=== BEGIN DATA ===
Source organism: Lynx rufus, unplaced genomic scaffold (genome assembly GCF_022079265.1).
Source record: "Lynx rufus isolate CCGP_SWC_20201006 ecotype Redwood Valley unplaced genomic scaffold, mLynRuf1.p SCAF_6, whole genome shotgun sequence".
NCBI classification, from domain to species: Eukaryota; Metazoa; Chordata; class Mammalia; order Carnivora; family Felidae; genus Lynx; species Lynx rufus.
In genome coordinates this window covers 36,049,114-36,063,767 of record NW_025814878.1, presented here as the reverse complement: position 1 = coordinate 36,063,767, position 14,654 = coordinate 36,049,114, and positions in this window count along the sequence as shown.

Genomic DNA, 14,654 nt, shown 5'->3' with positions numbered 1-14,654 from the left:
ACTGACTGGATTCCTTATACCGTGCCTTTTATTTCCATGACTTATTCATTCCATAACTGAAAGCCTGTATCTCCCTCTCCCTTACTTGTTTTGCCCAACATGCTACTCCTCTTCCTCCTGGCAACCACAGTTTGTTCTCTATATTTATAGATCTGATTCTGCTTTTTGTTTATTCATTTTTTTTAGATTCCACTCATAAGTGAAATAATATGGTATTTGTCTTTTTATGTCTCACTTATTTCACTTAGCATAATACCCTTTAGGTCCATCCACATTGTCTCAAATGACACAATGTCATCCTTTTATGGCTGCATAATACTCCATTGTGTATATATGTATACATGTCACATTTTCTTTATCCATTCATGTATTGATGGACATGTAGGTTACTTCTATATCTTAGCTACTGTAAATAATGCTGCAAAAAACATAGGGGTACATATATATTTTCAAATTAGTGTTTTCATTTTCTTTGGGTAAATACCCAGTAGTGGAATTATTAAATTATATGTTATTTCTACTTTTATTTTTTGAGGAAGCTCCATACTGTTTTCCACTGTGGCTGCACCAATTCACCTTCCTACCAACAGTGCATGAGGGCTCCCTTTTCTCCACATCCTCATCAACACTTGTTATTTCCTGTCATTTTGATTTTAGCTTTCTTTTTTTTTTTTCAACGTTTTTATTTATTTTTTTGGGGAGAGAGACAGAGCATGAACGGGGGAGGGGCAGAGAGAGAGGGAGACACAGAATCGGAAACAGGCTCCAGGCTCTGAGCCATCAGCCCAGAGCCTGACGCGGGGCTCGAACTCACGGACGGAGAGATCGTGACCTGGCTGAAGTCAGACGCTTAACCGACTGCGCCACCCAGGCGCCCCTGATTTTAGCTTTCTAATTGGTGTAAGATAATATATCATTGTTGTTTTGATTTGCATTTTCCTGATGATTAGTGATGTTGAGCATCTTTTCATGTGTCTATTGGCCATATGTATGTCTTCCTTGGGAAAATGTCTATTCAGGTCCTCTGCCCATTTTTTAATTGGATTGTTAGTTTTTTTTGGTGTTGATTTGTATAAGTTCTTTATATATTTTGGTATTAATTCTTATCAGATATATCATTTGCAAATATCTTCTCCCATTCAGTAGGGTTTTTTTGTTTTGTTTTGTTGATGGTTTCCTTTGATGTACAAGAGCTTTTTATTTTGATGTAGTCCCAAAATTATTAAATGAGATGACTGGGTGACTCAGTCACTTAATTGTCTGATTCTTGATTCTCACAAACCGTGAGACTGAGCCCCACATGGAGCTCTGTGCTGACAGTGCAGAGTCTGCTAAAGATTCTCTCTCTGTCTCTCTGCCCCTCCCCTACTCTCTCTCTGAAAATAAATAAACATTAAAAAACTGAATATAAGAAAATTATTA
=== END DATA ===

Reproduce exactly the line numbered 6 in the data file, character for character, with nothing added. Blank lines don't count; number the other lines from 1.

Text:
ACTGACTGGATTCCTTATACCGTGCCTTTTATTTCCATGACTTATTCATTCCATAACTGAAAGCCTGTATCTCCCTCTCCCTTACTTGTTTTGCCCAACATGCTACTCCTCTTCCTCCTGGCAACCACAGTTTGTTCTCTATATTTATAGATCTGATTCTGCTTTTTGTTTATTCATTTTTTTTAGATTCCACTCATAAGTGAAATAATATGGTATTTGTCTTTTTATGTCTCACTTATTTCACTTAGCATAATACCCTTTAGGTCCATCCACATTGTCTCAAATGACACAATGTCATCCTTTTATGGCTGCATAATACTCCATTGTGTATATATGTATACATGTCACATTTTCTTTATCCATTCATGTATTGATGGACATGTAGGTTACTTCTATATCTTAGCTACTGTAAATAATGCTGCAAAAAACATAGGGGTACATATATATTTTCAAATTAGTGTTTTCATTTTCTTTGGGTAAATACCCAGTAGTGGAATTATTAAATTATATGTTATTTCTACTTTTATTTTTTGAGGAAGCTCCATACTGTTTTCCACTGTGGCTGCACCAATTCACCTTCCTACCAACAGTGCATGAGGGCTCCCTTTTCTCCACATCCTCATCAACACTTGTTATTTCCTGTCATTTTGATTTTAGCTTTCTTTTTTTTTTTTCAACGTTTTTATTTATTTTTTTGGGGAGAGAGACAGAGCATGAACGGGGGAGGGGCAGAGAGAGAGGGAGACACAGAATCGGAAACAGGCTCCAGGCTCTGAGCCATCAGCCCAGAGCCTGACGCGGGGCTCGAACTCACGGACGGAGAGATCGTGACCTGGCTGAAGTCAGACGCTTAACCGACTGCGCCACCCAGGCGCCCCTGATTTTAGCTTTCTAATTGGTGTAAGATAATATATCATTGTTGTTTTGATTTGCATTTTCCTGATGATTAGTGATGTTGAGCATCTTTTCATGTGTCTATTGGCCATATGTATGTCTTCCTTGGGAAAATGTCTATTCAGGTCCTCTGCCCATTTTTTAATTGGATTGTTAGTTTTTTTTGGTGTTGATTTGTATAAGTTCTTTATATATTTTGGTATTAATTCTTATCAGATATATCATTTGCAAATATCTTCTCCCATTCAGTAGGGTTTTTTTGTTTTGTTTTGTTGATGGTTTCCTTTGATGTACAAGAGCTTTTTATTTTGATGTAGTCCCAAAATTATTAAATGAGATGACTGGGTGACTCAGTCACTTAATTGTCTGATTCTTGATTCTCACAAACCGTGAGACTGAGCCCCACATGGAGCTCTGTGCTGACAGTGCAGAGTCTGCTAAAGATTCTCTCTCTGTCTCTCTGCCCCTCCCCTACTCTCTCTCTGAAAATAAATAAACATTAAAAAACTGAATATAAGAAAATTATTA